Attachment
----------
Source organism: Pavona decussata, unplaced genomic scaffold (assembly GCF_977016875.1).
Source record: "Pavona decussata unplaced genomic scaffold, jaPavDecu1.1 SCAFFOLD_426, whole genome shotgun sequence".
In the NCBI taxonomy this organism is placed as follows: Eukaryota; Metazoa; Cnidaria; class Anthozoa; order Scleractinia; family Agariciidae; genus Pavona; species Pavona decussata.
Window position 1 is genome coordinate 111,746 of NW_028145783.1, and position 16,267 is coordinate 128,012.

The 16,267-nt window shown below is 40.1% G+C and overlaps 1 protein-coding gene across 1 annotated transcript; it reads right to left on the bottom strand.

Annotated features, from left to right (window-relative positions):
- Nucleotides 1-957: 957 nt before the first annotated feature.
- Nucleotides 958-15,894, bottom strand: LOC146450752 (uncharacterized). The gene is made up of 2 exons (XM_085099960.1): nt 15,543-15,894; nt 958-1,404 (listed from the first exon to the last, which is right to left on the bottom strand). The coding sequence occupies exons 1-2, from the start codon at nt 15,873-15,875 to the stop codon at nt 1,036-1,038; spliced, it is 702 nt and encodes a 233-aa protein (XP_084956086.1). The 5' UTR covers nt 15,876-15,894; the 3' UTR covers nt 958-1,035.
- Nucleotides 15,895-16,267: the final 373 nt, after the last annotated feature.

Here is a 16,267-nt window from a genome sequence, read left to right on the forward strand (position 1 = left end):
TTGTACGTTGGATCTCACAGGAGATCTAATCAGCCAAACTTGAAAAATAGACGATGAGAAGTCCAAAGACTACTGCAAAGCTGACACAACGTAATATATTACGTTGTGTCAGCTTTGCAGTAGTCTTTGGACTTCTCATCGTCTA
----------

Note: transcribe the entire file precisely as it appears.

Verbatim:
Source organism: Pavona decussata, unplaced genomic scaffold (assembly GCF_977016875.1).
Source record: "Pavona decussata unplaced genomic scaffold, jaPavDecu1.1 SCAFFOLD_426, whole genome shotgun sequence".
In the NCBI taxonomy this organism is placed as follows: Eukaryota; Metazoa; Cnidaria; class Anthozoa; order Scleractinia; family Agariciidae; genus Pavona; species Pavona decussata.
Window position 1 is genome coordinate 111,746 of NW_028145783.1, and position 16,267 is coordinate 128,012.

The 16,267-nt window shown below is 40.1% G+C and overlaps 1 protein-coding gene across 1 annotated transcript; it reads right to left on the bottom strand.

Annotated features, from left to right (window-relative positions):
- Nucleotides 1-957: 957 nt before the first annotated feature.
- Nucleotides 958-15,894, bottom strand: LOC146450752 (uncharacterized). The gene is made up of 2 exons (XM_085099960.1): nt 15,543-15,894; nt 958-1,404 (listed from the first exon to the last, which is right to left on the bottom strand). The coding sequence occupies exons 1-2, from the start codon at nt 15,873-15,875 to the stop codon at nt 1,036-1,038; spliced, it is 702 nt and encodes a 233-aa protein (XP_084956086.1). The 5' UTR covers nt 15,876-15,894; the 3' UTR covers nt 958-1,035.
- Nucleotides 15,895-16,267: the final 373 nt, after the last annotated feature.

Here is a 16,267-nt window from a genome sequence, read left to right on the forward strand (position 1 = left end):
TTGTACGTTGGATCTCACAGGAGATCTAATCAGCCAAACTTGAAAAATAGACGATGAGAAGTCCAAAGACTACTGCAAAGCTGACACAACGTAATATATTACGTTGTGTCAGCTTTGCAGTAGTCTTTGGACTTCTCATCGTCTA